Every now and then I hear from one of my enemies. It comes with the internet spotlight. You’re probably doing something wrong if you’re not rubbing someone the wrong way. I don’t like to engage in tit-for-tat uglies with people of this sort, but I was seized this morning by a foolish impulse to try and explain my side of things. Here’s how some of it went:
“I’ve merely adopted the posture of an occasional provocateur (which I’ve been all my life but have amplified to some extent as a columnist), and you’ve taken little dribs and drabs of my considerable output over the last 20 and 1/2 years and responded by screeching and howling like Donald Sutherland at the end of Invasion of the Body Snatchers.
“Yes, I have an innate tendency to push the envelope from time to time — prod, provoke, get a reaction. But that’s ‘the brand’. I generate reams of copy every day, and a few shards have spilled over into realms that some have found offensive, because I can sound a bit rash at times and am, by and large, like most people on this planet, an imperfect, occasionally intemperate person. But I always try to take a couple of steps back the next morning and clean up the copy. Or delete a poorly-worded tweet. I hate sloppy prose. I always try to prune and hone. I value insight and despise inexactitude.
“When I say ‘some’ I mean your Stalinist p.c. snowflake types who correctly believe that career-killing is an appropriate response to criminals like Harvey Weinstein but who have also become p.c. Holy Enzyme Crusaders or, you know, advocates of “woke” McCarthyism.
“Outside of persons like yourself, the vast majority of readers have shrugged off whatever disagreements or reservations they might have with some of my views because they like the writing and the energy. I’ve been writing a column for 21 and 1/2 years now, 14 and 1/2 of them under the Hollywood Elsewhere banner, and always supported by studio ads (and to a lesser extent by HE Plus). Year after year and decade after decade I’ve stood up for the finest, bravest, most emotionally affecting films all my life. I’ve disparaged megaplex crap all my life. I’ve tried to support and occasionally bond with the best filmmakers, and adopt a comme ci comme ca attitude with those who are mainly in it for the juice and the income.
“As you know, writing is a blend of three things: (a) confessional, deep-rooted self-expression by way of convictions, insights, suspicions, arias, resentments and whatnot; (b) clarity of mind, discipline, determination and professional-level craft — all of which takes years to fuse into an instrument of finesse and persuasion; and (c) in my case a form of literary “performance art”…a personality that I’m half-“playing” in a certain sense, a literary character who doesn’t necessarily emerge in a personal day-to-day realm but who comes alive while writing.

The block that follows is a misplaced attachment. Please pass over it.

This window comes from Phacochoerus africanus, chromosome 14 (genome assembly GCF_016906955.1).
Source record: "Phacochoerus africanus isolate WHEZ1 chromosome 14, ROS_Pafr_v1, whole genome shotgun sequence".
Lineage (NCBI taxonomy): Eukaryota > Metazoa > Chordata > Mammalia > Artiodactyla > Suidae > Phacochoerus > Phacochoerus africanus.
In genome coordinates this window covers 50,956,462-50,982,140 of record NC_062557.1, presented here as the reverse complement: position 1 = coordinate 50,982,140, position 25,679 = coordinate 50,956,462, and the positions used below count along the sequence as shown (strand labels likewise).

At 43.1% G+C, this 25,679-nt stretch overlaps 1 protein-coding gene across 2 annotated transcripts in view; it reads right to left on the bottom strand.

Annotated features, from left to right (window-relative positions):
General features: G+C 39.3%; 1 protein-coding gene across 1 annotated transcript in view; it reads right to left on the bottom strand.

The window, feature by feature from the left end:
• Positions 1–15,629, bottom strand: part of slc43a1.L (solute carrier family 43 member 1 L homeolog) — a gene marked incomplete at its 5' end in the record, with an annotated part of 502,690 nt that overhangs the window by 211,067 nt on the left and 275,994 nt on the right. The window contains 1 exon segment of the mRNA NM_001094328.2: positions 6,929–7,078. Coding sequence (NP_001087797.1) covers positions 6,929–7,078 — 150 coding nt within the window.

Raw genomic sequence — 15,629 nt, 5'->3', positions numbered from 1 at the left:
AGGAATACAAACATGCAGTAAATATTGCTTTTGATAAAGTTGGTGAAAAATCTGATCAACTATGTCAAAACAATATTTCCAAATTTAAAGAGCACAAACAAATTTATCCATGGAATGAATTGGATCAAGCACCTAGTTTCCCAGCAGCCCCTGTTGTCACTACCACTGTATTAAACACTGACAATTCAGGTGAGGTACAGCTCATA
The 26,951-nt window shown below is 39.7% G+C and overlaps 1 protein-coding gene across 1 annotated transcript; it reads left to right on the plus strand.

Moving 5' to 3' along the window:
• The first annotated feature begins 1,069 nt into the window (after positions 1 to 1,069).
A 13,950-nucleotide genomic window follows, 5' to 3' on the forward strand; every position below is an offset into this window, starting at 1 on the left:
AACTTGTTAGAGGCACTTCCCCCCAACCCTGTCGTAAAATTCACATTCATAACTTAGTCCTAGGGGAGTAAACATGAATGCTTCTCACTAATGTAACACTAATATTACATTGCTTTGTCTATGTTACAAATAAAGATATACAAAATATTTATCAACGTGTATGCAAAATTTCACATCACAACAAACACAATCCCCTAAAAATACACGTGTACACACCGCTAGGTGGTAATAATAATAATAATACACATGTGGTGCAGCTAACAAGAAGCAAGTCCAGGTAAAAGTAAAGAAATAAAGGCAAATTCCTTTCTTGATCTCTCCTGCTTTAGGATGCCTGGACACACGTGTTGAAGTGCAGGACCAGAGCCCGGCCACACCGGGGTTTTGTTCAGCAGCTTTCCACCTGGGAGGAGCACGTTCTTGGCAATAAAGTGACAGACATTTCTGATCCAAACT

“I’m not saying I don’t write what I believe (nothing I write would ‘land’ if I didn’t) but there’s nonetheless a certain theatrical element…a ‘crank it up a notch or two, put on a good show and leave them ignited’ mindset that blends with core convictions and beliefs.
“Ask any strong writer or performer or stand-up comedian. This is the process. Have I occasionally stumbled into a clumsy expression regarding this or that opinion, feeling, memory or observation?. Yeah, now and then. I may or may not have the God-given talent to write with cricket bats **. But it comes together nicely for the most part.
“I’ve built a small business that provides a living. I work hard. I put in long hours. I’m married and in love, and I work at our marriage every day. I have two sons (one of whom cares deeply for me and vice versa). I have two cats, a rumblehog scooter, a car, a big 4K TV. I live a ‘nice’ life in many respects (the travel and the Bruno Magli lace-ups are great) but I own no home or terra firma property. My late parents were good middle-class people. (My dad was an alcoholic for a few decades then went into AA.) I’ve been sober since 3.20.12. My brother died of an apparently accidental combo or Oxycontin and alcohol. My sister was schizophrenic and died of cancer in ’08.
“Tennessee Williams said we’re all on a “dark march” to oblivion, but we’re all obliged to light torches and beam flashlights along the way. In my own curious way, this is what I’ve tried to do all my life — light torches, shine flashlights, point out the bullshit, cheer the great films and deplore the denigration and coarsening of American culture, etc.
** Jeremy Irons‘ “Henry” character in Tom Stoppard‘s The Real Thing: “This thing here, which looks like a wooden club, is actually several pieces of particular wood cunningly put together in a certain way so that the whole thing is sprung, like a dance floor. It’s for hitting cricket balls with. If you get it right, the cricket ball will travel 200 yards in four seconds, and all you’ve done is give it a knock, like knocking the top off a bottle of stout, and it makes a noise like a trout taking a fly [he clucks his tongue to make the noise]. What we’re trying to do is write cricket bats, so that when we throw up an idea and give it a little knock, it might … travel.”
Henry then gives a wickedly funny impression of the fledgling playwright Brodie with a lump of wood “trying to be a cricket bat. “And if you hit a ball with it,” he adds, “the ball will travel about 10 feet and you will drop the bat and dance about shouting, ‘Ouch!’ with your hands stuck in your armpits.” Because, Irons is saying, the man can’t write. He hasn’t the talent. He can’t write cricket bats.”